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The details

Of course a 1% down payment loan sounds wonderful, but what’s the catch? There are a number of caveats for who can even take advantage of these programs.

Both loans require you to have an income at or below 80% of the median income in your area. A minimum credit score of 620 is also necessary. ONE+ is also only available to homebuyers purchasing single-family units.

Now of course the benefits of the new loan to buyers are pretty obvious. If you’re purchasing a $350,000 home through ONE+, for example, you don’t have to pay $70,000 to meet the 20% threshold to eliminate the need for loan insurance. You don’t even have to reach the $10,500 required for the 3% threshold. Instead, you would put down just $3,500. This could help a borrower improve their cash flow, preventing them from going under quickly.

Seeing mortgages with such low down payment requirements may remind market watchers of the 2008 crisis, where borrowers received loans they eventually were unable to pay. Poor underwriting practices were a big part of the problem, according to the International Monetary Fund.

Walters insists his company’s requirement borrowers meet specific credit standards acts as a safeguard against the same pitfalls.

“We are not reducing the qualifications and putting people into loans they can’t afford,” Walters told MarketWatch.

“While a program like this isn’t going to solve the supply problem in America, what it does is level up some of the folks who really are struggling in a market that’s often competitive, and where prices have risen,” he added.

More: Best mortgage lenders of 2023

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Interest rate

These mortgages may reduce upfront costs, but the question remains, how long would it take borrowers to pay back such a loan?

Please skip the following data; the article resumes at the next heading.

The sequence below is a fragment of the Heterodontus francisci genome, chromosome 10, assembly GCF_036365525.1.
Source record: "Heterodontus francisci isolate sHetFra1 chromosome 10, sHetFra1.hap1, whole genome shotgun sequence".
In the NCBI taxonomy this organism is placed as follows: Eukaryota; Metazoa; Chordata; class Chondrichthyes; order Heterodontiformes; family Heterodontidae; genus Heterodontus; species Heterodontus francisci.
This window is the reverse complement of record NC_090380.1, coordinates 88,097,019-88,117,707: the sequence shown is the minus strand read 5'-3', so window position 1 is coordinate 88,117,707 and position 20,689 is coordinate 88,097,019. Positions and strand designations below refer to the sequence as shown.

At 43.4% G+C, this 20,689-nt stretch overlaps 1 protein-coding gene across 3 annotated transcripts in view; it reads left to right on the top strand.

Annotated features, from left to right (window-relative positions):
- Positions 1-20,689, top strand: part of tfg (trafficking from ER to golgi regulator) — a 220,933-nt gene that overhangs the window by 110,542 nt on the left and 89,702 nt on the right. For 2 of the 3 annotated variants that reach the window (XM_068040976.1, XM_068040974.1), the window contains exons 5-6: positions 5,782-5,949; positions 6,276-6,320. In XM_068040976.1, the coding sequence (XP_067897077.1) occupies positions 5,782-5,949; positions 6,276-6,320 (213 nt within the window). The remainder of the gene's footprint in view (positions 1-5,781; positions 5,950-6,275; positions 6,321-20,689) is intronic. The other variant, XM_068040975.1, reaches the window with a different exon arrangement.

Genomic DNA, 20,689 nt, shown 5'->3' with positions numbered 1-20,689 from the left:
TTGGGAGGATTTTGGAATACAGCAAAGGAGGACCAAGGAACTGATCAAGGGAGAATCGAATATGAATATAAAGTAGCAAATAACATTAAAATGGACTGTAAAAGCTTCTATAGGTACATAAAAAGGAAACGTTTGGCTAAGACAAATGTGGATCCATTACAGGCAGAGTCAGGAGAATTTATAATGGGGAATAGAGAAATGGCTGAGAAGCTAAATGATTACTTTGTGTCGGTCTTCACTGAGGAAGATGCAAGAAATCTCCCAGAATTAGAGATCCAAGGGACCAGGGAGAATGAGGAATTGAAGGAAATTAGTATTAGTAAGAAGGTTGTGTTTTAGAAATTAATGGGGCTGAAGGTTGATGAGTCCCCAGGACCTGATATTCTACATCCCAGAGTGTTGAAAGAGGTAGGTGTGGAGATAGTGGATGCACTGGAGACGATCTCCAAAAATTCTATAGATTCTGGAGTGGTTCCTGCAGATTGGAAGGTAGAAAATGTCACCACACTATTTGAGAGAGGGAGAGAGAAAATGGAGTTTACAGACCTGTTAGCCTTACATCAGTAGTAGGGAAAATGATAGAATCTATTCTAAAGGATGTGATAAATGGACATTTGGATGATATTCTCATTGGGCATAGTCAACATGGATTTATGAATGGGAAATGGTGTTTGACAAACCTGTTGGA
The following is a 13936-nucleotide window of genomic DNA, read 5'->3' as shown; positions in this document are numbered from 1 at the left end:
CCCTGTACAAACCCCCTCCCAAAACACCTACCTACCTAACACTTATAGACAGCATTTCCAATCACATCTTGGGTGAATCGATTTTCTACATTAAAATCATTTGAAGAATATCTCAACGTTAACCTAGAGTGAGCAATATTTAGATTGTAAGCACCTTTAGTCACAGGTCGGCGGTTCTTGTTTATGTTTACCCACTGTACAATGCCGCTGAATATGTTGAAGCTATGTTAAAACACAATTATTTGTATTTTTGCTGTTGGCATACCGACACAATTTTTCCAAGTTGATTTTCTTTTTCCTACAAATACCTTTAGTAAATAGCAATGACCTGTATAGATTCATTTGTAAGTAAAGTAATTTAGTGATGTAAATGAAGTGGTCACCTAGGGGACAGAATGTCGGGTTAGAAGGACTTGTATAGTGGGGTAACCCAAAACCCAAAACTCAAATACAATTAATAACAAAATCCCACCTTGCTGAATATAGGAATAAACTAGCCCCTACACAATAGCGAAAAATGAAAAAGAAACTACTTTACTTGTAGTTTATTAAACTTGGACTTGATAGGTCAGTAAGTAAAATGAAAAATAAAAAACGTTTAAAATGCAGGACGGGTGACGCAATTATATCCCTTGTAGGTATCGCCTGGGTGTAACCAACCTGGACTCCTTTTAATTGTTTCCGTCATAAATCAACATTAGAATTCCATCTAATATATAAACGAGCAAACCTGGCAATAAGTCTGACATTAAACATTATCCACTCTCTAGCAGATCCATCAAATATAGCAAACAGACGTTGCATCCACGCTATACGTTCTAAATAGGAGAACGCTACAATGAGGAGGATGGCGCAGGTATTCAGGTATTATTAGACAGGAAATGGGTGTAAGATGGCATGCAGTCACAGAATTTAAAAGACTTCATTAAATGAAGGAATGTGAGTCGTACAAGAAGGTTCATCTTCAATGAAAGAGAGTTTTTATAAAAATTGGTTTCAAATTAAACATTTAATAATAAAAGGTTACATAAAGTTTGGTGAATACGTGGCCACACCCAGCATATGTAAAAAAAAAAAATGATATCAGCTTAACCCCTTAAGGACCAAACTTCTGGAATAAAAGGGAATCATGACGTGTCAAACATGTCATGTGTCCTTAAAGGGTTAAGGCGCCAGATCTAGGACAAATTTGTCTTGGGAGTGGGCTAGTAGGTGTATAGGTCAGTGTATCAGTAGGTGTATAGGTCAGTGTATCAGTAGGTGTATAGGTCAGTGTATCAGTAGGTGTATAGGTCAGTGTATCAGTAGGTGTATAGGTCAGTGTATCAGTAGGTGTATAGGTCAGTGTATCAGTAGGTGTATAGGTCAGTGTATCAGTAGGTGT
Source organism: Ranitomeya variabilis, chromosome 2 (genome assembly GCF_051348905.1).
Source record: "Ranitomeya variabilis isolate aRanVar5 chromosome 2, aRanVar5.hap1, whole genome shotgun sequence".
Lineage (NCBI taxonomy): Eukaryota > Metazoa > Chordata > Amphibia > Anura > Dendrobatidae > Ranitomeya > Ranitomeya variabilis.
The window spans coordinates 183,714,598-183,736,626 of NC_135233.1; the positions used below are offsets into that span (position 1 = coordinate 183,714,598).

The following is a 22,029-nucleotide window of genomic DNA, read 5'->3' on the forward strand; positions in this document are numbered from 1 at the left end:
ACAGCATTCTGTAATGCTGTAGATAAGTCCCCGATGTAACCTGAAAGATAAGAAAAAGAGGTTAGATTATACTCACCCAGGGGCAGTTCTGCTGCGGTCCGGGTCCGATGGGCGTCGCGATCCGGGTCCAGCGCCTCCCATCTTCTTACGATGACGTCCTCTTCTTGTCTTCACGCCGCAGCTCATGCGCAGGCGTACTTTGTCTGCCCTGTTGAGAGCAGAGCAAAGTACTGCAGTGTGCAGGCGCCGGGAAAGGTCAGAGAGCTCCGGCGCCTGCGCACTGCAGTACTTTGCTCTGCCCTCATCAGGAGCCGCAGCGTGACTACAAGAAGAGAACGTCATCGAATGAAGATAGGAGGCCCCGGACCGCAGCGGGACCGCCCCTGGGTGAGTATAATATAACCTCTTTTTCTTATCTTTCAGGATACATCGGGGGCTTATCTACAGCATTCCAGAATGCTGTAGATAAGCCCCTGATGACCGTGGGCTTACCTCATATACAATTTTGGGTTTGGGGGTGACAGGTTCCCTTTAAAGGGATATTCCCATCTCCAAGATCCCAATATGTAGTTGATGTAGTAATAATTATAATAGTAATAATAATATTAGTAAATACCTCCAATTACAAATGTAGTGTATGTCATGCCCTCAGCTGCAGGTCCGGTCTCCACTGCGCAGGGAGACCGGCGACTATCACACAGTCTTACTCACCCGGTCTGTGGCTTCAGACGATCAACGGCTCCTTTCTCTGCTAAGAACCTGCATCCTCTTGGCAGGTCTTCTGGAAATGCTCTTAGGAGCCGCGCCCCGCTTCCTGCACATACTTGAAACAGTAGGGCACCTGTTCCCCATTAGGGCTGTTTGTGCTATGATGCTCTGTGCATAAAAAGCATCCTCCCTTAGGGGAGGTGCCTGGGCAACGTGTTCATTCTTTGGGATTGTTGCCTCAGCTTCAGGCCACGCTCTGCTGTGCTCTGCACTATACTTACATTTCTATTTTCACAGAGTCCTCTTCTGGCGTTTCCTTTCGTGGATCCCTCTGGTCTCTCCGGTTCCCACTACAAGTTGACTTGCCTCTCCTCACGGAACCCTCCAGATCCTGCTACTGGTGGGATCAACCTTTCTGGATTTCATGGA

Sure, you’ve paid 1% down on a home, but mortgage interest rates remain high. The average 30-year fixed rate climbed to 6.57% this week.

It’s clear what Rocket Mortgage and UWM are getting out of this scenario. Borrowers will be locked in at high rates. What’s more, it will likely take longer for them to pay off these mortgages given the target consumers are low-to-moderate income earners.

Yet, if you’re desperate for a home, these loans could still provide you with savings in terms of keeping cash in your pocket upon purchase. Furthermore, the 2% coverage provided is considered a “grant,” so you don’t have to pay that back.

At the end of the day, it’s always a good idea to meet with your financial adviser before agreeing to anything, especially a mortgage that could see you owe your hard-earned income for decades.


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Amy Legate-Wolfe Freelance contributor

Amy Legate-Wolfe is an experienced personal finance writer and journalist. She has a Bachelor of Arts in History from the University of Toronto, a Freelance Writing Certificate in Journalism from the University of Toronto Schools, and a Master of Arts in Journalism from Western University. Amy has worked for Huffington Post, CTVNews.ca, CBC, Motley Fool Canada, and Financial Post. She is skilled at analyzing trends and creating content for digital and print platforms. In her free time, Amy enjoys reading and watching British dramas on BritBox. She is a mother and dog-mom to a Wheaten Terrier.


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